Amazon has big plans for its virtual assistant. One day, perhaps sooner than you think, Alexa will take a proactive role in directing our lives. It’ll interpret our data, make decisions for us, and summon us when it has something to say.
Rohit Prasad, the scientist in charge of Alexa‘s development, recently gave MIT Technology Review’s Karen Hao one of the most terrifying interviews in modern journalism. We know how dangerous it is to let bad actors run amok with AI and our data – if you need a refresher, recall the Cambridge Analytica scandal.
That’s not to say Prasad is a bad actor or anything but a talented scientist. But he and the company he works for probably have access to more of our data than ten Facebooks and Twitters combined. And, to paraphrase Kanye West, no one person or company should have all that power.
Speaking with MIT Technology Review, Rohit Prasad, Alexa’s head scientist, has now revealed further details about where Alexa is headed next. The crux of the plan is for the voice assistant to move from passive to proactive interactions. Rather than wait for and respond to requests, Alexa will anticipate what the user might want. The idea is to turn Alexa into an omnipresent companion that actively shapes and orchestrates your life. This will require Alexa to get to know you better than ever before.
The idea of Alexa being an omnipresent companion looking to orchestrate your life should probably alarm you. But, for now, the work Prasad and the Alexa team are doing isn’t scary on its own merit. If you’re one of the eight or nine people on the planet who has never interacted with Alexa, you’re both missing out and not really missing out. Virtual assistants, today, are equal parts miraculously intuitive and frustratingly limited.
With one interaction, you’ll say “Alexa, play some music” and the assistant will ‘randomly’ select a playlist that touches the depths of your soul, as if it knew better than you did what you needed to hear.
But the next time you use it, you might find yourself in a three-minute-long argument over whether you wanted to listen to music by Cher or purchase a beige chair (with free two-day shipping).
From a consumer point-of-view, it’s hard to imagine Alexa becoming so useful that we’d come running when it summons us. But Alexa‘s primary mission will always be to gather data. Simply put: Amazon, Microsoft, and Google are all trillion dollar companies because data is the most valuable resource in the world, and Alexa is among the world’s greatest data collectors.
Once Alexa stops listening for commands and starts making suggestions, it means Amazon‘s no longer focused on building a handful of giant training databases comprised of data from hundreds of millions of users. Instead, it indicates that it’s focused on building millions of training databases composed of data gleaned from single individuals or very small user groups.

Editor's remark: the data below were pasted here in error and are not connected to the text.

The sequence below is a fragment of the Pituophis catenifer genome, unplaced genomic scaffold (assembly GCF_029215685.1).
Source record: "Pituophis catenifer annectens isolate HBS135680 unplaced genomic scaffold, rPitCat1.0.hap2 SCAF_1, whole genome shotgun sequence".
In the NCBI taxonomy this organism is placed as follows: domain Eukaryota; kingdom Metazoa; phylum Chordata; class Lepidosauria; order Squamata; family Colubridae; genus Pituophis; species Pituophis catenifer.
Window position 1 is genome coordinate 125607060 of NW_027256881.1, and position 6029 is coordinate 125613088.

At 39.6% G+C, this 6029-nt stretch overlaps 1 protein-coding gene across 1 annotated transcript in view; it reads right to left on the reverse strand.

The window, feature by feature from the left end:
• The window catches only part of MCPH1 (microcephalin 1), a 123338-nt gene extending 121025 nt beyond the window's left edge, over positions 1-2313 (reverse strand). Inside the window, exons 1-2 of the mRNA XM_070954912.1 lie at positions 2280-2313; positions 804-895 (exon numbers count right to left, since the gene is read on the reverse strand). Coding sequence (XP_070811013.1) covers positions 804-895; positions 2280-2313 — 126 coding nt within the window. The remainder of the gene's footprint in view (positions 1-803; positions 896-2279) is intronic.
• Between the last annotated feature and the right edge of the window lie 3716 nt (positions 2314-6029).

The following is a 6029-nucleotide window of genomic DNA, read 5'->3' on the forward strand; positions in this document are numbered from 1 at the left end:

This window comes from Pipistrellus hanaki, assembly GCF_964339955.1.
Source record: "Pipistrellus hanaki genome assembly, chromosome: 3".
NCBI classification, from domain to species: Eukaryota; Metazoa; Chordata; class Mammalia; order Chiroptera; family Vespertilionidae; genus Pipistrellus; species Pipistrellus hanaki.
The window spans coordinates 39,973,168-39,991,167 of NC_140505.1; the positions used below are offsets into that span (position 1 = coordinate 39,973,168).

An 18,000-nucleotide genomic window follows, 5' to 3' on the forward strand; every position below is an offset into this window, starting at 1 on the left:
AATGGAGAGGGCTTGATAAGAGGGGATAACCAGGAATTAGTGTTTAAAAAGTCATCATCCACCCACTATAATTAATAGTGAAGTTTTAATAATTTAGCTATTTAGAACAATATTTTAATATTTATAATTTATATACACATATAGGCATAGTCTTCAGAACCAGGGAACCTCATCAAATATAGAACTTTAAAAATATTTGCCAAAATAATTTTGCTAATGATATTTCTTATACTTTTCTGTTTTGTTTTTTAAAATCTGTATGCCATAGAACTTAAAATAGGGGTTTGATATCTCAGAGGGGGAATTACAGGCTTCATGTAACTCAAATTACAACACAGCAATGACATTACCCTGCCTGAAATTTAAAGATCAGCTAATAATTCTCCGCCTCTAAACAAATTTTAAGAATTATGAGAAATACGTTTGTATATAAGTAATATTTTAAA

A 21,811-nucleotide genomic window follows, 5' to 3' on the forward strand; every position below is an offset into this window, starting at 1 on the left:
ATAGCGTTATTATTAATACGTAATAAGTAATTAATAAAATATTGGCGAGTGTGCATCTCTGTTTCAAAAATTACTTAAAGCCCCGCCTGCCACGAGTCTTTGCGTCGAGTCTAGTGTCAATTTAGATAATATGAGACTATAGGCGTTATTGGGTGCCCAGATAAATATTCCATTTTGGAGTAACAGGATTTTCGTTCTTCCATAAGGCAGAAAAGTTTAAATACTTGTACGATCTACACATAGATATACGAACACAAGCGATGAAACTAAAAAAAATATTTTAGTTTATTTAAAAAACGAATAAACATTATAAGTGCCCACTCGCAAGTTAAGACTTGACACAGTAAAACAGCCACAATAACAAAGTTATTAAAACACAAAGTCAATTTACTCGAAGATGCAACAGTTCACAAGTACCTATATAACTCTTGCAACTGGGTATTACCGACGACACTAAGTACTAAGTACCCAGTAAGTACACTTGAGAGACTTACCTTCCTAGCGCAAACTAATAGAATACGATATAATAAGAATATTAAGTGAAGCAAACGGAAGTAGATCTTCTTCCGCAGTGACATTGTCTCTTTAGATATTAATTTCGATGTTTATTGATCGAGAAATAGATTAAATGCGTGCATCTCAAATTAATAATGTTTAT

You cannot know what you do not know, and scientists cannot describe, much less explain, exactly what human consciousness or soul is, so how can they brag that they will create it in a computer algorithm? This is the height of arrogance with a strong desire to play God.
Both Technocracy and Transhumanism are based on Scientism, a religious belief that truth is the exclusive product of science, and that no truth can exist outside of scientific discovery. It pointedly excludes all other religious thought and especially Biblical Christianity. It is ironic that they want to imitate the powers of a God they disdain in the first place. ⁃ TN Editor
“Cogito, ergo sum,” Rene Descartes. Translation: “I think, therefore I am.”
What makes us, us? How is it that we’re able to look at a tree and see beauty, hear a song and feel moved, or take comfort in the smell of rain or the taste of coffee? How do we know we still exist when we close our eyes and lie in silence? To date, science doesn’t have an answer to those questions.
In fact, it doesn’t even have a unified theory. And that’s because we can’t simulate consciousness. All we can do is try to reverse-engineer it by studying living beings. Artificial intelligence, coupled with quantum computing, could solve this problem and provide the breakthrough insight scientists need to unravel the mysteries of consciousness. But first we need to take the solution seriously.
There’s been a rash of recent articles written by experts claiming definitively that a machine will never have consciousness. This represents a healthy level of skepticism, which is necessary for science to thrive, but there isn’t a lot of room for absolutes when theoretical future-tech is involved.